Psychology & Psychiatry

Mental health and college students

(HealthDay)—There's an adjustment period for almost every new college student—many young people have struggles balancing independence and a heavy workload. But there are some signs that suggest your young person needs ...

Pediatrics

Helping your child adjust to college

(HealthDay)—College is a unique stage in a young person's development. But newfound independence coupled with the pressures of classwork and the need to fit in can make this a very emotional time.

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Campus

A campus is traditionally the land on which a college or university and related institutional buildings are situated. Usually a campus includes libraries, lecture halls, residence halls and park-like settings. The definition currently describes a collection of buildings that belong to a given institution, either academic or non-academic.

The word derives from a Latin word for "field" and first was used to describe the grounds of a college at the College of New Jersey (now Princeton University) during the 18th century. Some other American colleges later adopted the word to describe individual fields at their own institutions, but "campus" did not yet describe the whole university property. A school might have one space called a campus, one called a field, and another called a yard.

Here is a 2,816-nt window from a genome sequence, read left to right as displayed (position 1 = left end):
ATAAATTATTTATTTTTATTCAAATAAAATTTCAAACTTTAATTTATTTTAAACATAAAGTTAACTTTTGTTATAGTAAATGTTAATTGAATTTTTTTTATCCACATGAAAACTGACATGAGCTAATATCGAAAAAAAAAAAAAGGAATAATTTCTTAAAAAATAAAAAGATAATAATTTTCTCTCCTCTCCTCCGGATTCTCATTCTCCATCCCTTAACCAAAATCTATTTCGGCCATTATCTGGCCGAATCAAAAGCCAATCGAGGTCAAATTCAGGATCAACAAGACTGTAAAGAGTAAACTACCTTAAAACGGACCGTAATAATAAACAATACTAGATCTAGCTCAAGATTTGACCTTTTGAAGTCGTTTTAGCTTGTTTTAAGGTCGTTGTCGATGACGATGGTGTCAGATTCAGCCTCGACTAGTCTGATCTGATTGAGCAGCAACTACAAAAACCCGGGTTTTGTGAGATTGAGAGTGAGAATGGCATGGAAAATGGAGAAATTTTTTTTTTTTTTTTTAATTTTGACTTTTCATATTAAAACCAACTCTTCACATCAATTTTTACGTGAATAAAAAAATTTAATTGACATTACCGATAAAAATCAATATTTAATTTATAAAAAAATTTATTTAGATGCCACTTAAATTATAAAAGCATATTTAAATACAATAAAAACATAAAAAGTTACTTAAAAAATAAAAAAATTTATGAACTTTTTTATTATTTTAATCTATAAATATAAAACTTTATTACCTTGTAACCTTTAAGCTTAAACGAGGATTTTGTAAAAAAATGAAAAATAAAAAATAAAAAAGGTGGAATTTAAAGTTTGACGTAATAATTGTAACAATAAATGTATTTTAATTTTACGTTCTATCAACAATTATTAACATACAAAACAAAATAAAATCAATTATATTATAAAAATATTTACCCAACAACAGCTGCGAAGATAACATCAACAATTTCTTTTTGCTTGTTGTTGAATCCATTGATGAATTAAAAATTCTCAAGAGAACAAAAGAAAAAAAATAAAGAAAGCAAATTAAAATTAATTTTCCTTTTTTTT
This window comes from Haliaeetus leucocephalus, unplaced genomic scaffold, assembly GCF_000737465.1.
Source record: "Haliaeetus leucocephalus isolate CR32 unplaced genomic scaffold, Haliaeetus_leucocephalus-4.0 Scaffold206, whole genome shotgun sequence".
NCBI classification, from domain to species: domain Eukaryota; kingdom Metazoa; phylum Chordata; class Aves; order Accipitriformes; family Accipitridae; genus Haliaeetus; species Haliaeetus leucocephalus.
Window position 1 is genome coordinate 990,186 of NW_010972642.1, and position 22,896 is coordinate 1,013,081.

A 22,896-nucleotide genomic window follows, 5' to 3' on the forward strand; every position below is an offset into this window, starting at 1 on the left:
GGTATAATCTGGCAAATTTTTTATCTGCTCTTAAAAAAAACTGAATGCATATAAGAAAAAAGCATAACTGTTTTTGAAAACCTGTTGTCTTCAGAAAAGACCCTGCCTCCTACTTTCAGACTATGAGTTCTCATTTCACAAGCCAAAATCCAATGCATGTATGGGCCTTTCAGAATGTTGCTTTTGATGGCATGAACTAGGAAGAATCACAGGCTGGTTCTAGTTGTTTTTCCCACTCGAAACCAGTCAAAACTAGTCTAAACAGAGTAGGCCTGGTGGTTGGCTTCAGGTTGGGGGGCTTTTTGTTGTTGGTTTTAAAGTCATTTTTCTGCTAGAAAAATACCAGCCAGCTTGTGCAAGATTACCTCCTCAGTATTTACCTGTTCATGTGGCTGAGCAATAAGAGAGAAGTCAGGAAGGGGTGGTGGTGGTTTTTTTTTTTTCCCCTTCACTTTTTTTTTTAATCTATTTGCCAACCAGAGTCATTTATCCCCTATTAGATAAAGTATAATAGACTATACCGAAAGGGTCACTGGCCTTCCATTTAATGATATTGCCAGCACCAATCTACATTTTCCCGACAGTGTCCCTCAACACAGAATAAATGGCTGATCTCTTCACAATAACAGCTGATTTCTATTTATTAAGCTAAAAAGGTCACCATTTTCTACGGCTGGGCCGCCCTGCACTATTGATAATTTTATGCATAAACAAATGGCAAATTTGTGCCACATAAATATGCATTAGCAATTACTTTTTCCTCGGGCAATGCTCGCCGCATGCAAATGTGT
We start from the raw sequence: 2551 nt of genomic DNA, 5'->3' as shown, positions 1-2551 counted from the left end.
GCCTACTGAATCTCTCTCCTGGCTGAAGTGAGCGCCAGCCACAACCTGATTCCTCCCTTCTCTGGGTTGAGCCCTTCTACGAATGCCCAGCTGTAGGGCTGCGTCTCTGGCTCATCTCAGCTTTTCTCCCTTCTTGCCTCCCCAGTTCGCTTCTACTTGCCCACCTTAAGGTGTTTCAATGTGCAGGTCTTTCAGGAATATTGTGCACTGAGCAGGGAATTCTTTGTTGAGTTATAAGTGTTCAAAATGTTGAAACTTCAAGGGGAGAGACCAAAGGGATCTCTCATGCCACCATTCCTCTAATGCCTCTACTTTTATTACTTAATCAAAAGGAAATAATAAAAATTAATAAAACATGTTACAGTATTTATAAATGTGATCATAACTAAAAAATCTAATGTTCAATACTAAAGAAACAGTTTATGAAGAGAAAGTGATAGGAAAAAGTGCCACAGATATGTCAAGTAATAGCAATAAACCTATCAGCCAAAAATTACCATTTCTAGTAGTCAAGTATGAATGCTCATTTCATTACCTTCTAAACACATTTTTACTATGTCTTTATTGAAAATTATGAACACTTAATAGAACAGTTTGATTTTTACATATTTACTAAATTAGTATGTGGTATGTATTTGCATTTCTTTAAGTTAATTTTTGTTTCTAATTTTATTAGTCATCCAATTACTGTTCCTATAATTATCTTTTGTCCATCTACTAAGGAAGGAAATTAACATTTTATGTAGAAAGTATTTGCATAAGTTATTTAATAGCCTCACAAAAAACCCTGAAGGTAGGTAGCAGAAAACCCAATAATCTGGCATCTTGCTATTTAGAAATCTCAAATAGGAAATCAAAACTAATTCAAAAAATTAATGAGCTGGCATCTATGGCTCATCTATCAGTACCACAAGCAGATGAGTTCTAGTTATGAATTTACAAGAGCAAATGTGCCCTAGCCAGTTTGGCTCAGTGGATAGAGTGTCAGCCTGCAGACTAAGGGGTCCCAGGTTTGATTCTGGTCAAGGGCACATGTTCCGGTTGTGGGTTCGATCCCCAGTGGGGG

The meaning expanded to include the whole institutional property during the 20th century, with the old meaning persisting into the 1950s in some places. Sometimes the lands on which company office buildings sit, along with the buildings, are called campuses. The Microsoft Campus in Redmond, Washington, as well as hospitals use the term to describe the territory of their facilities. The word "campus" has also been applied to European universities, although most such institutions are characterized by ownership of individual buildings in urban settings rather than park-like lawns in which buildings are placed.

This text uses material from Wikipedia, licensed under CC BY-SA